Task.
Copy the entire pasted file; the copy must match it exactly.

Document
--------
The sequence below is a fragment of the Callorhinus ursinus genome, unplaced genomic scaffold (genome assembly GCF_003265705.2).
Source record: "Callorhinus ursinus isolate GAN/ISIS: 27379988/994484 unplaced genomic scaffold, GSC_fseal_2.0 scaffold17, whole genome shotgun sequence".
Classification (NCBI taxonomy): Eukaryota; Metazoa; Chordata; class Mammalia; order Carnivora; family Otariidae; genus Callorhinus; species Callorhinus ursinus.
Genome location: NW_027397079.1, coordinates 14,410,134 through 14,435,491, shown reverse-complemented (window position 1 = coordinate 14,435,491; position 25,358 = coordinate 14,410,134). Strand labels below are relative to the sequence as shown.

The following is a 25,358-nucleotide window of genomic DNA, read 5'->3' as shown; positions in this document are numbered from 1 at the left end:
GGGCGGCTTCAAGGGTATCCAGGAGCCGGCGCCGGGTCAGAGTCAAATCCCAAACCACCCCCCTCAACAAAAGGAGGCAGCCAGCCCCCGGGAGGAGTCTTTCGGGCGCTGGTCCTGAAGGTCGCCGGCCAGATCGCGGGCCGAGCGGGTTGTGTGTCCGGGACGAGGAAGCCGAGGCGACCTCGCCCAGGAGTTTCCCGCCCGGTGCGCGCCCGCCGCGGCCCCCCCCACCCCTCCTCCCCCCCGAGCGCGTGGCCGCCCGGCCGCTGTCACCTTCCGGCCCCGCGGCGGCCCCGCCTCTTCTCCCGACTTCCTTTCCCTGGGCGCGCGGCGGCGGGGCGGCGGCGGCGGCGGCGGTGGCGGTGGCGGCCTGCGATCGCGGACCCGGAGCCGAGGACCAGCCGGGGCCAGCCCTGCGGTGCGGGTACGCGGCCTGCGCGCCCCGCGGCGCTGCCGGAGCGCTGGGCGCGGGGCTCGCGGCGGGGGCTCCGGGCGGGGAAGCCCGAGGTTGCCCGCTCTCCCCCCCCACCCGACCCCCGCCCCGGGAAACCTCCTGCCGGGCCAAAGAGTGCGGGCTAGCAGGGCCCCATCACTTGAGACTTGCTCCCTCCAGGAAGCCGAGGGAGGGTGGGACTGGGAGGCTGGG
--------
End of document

The sequence below is a fragment of the Callorhinus ursinus genome, unplaced genomic scaffold (genome assembly GCF_003265705.2).
Source record: "Callorhinus ursinus isolate GAN/ISIS: 27379988/994484 unplaced genomic scaffold, GSC_fseal_2.0 scaffold17, whole genome shotgun sequence".
Classification (NCBI taxonomy): Eukaryota; Metazoa; Chordata; class Mammalia; order Carnivora; family Otariidae; genus Callorhinus; species Callorhinus ursinus.
Genome location: NW_027397079.1, coordinates 14,410,134 through 14,435,491, shown reverse-complemented (window position 1 = coordinate 14,435,491; position 25,358 = coordinate 14,410,134). Strand labels below are relative to the sequence as shown.

The following is a 25,358-nucleotide window of genomic DNA, read 5'->3' as shown; positions in this document are numbered from 1 at the left end:
GGGCGGCTTCAAGGGTATCCAGGAGCCGGCGCCGGGTCAGAGTCAAATCCCAAACCACCCCCCTCAACAAAAGGAGGCAGCCAGCCCCCGGGAGGAGTCTTTCGGGCGCTGGTCCTGAAGGTCGCCGGCCAGATCGCGGGCCGAGCGGGTTGTGTGTCCGGGACGAGGAAGCCGAGGCGACCTCGCCCAGGAGTTTCCCGCCCGGTGCGCGCCCGCCGCGGCCCCCCCCACCCCTCCTCCCCCCCGAGCGCGTGGCCGCCCGGCCGCTGTCACCTTCCGGCCCCGCGGCGGCCCCGCCTCTTCTCCCGACTTCCTTTCCCTGGGCGCGCGGCGGCGGGGCGGCGGCGGCGGCGGCGGTGGCGGTGGCGGCCTGCGATCGCGGACCCGGAGCCGAGGACCAGCCGGGGCCAGCCCTGCGGTGCGGGTACGCGGCCTGCGCGCCCCGCGGCGCTGCCGGAGCGCTGGGCGCGGGGCTCGCGGCGGGGGCTCCGGGCGGGGAAGCCCGAGGTTGCCCGCTCTCCCCCCCCACCCGACCCCCGCCCCGGGAAACCTCCTGCCGGGCCAAAGAGTGCGGGCTAGCAGGGCCCCATCACTTGAGACTTGCTCCCTCCAGGAAGCCGAGGGAGGGTGGGACTGGGAGGCTGGG